FREDERIC J. BROWN / AFP / Getty Images
NASA has tried a communication experiment with their latest mission to Mars, and it turned out to be spectacular.
On November 26, when the InSight-known probe crashed through the Martian atmosphere on its way to the surface of the planet, two miniature space probes – collectively known as MarCO – relayed InSight's telemetry to Earth, assuring everyone that the landing the probe was successful and soft.
In the past, spacecraft could only transmit simple sounds to the ground during a landing. These sounds would change for important milestones, e.g. As for the parachute dropping, the firing of landing rockets or landing.
This time, InSight team member Christine Szalai summoned altitude from the control room. At the Jet Propulsion Laboratory in Pasadena she read the latest InSight onboard radar data. It was live game by game, considering that the radio signal from Mars took about eight minutes to reach Earth.
The MarCO spacecraft are known as cubsesats. These are standardized minispacecraft. The Cubesat model appeared for the first time in 1999 as part of a program designed to make it easier for university students to bring projects into space.
The original Cubesat was only 4 inches on one side and weighed less than 3 pounds. Later versions allowed many times the original dimensions. The MarCOs are the size of six of the original cubesats stacked together.
NASA was initially interested in Cubesats for their educational value, but the space agency has begun to consider them generally more valuable.
"MarCO was first and foremost a technology demonstration," explains JP Marinemission Engineer Anne Marinan. "There were brand new components and technologies that we flew in space for the first time."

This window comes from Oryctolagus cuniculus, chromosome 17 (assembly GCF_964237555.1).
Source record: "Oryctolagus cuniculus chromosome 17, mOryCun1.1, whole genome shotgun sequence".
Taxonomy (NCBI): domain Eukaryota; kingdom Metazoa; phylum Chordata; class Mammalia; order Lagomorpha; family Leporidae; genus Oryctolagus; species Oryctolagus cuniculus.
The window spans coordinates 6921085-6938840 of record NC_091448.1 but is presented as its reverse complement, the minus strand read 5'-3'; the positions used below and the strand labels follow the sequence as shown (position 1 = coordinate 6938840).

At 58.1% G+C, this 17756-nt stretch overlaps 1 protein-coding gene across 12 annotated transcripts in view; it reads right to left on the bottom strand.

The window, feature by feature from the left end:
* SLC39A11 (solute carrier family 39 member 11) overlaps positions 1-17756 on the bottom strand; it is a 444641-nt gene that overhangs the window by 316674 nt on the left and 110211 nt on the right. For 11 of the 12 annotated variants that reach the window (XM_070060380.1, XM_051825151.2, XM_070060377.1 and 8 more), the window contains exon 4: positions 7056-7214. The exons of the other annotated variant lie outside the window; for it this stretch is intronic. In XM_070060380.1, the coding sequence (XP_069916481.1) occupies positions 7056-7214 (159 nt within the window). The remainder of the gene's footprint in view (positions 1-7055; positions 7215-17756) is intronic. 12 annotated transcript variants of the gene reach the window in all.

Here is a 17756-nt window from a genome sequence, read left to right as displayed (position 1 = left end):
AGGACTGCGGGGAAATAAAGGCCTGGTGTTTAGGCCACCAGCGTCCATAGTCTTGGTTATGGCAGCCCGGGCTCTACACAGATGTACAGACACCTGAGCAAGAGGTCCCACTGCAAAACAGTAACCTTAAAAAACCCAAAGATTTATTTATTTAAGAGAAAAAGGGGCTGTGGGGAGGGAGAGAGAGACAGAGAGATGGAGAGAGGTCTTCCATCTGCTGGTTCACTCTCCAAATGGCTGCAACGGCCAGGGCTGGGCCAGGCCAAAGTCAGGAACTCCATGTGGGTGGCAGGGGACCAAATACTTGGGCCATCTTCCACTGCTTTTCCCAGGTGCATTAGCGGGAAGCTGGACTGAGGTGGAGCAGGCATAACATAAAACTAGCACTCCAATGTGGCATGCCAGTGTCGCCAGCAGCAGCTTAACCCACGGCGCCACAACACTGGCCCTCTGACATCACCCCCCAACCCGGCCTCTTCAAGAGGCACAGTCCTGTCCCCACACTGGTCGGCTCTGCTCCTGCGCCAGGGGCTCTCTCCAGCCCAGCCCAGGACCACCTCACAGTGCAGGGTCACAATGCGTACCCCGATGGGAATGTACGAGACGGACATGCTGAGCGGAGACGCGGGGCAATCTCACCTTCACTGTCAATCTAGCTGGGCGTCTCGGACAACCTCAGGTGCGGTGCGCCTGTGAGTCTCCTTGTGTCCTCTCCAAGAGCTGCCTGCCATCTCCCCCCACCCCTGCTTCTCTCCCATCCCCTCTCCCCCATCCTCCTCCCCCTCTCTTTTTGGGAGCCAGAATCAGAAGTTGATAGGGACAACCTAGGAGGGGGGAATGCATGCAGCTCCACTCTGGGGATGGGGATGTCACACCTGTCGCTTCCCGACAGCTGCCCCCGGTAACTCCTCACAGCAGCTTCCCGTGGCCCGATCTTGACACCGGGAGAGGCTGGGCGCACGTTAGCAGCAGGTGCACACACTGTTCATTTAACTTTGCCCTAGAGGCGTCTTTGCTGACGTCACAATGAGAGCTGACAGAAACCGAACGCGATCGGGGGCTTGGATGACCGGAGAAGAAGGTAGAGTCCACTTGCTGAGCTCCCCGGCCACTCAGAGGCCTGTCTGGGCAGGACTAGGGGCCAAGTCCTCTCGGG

The MarCO satellites use a new type of antenna to achieve a low-power radio signal that reaches the Deep Space Network's antennas back on Earth. They also rely on a new drive system.
Marinan says the new technology has not always worked perfectly – one of the engines was constantly licking and making the spacecraft hard to steer. But "it worked perfectly when it had to," she says.
The MarCOs and InSight left Earth last May on the same rocket. The two minisatellites followed closely behind InSight on their way to Mars.
Marinan says MarCO's success in relaying the InSight signal could help make small, low-cost satellites a solid partner in planetary landing emissions.
After the relay mission was over, the MarCOs sailed past Mars; They will go into orbit around the sun. Marinan says the research team on Earth will occasionally review the Cubesats to see how long they last.
InSight, on the other hand, is just beginning its mission to explore the interior of Mars. He is expected to operate on the Martian surface for about two years.
Marinan, who recently received a Ph.D., says MarCo was her first assignment at JPL. What do you do for an encore if your first mission has worked so well?
"I'm actually building another spacecraft," says Marinan. It is another miniature satellite, this time with its own scientific mission: to study a near-Earth asteroid.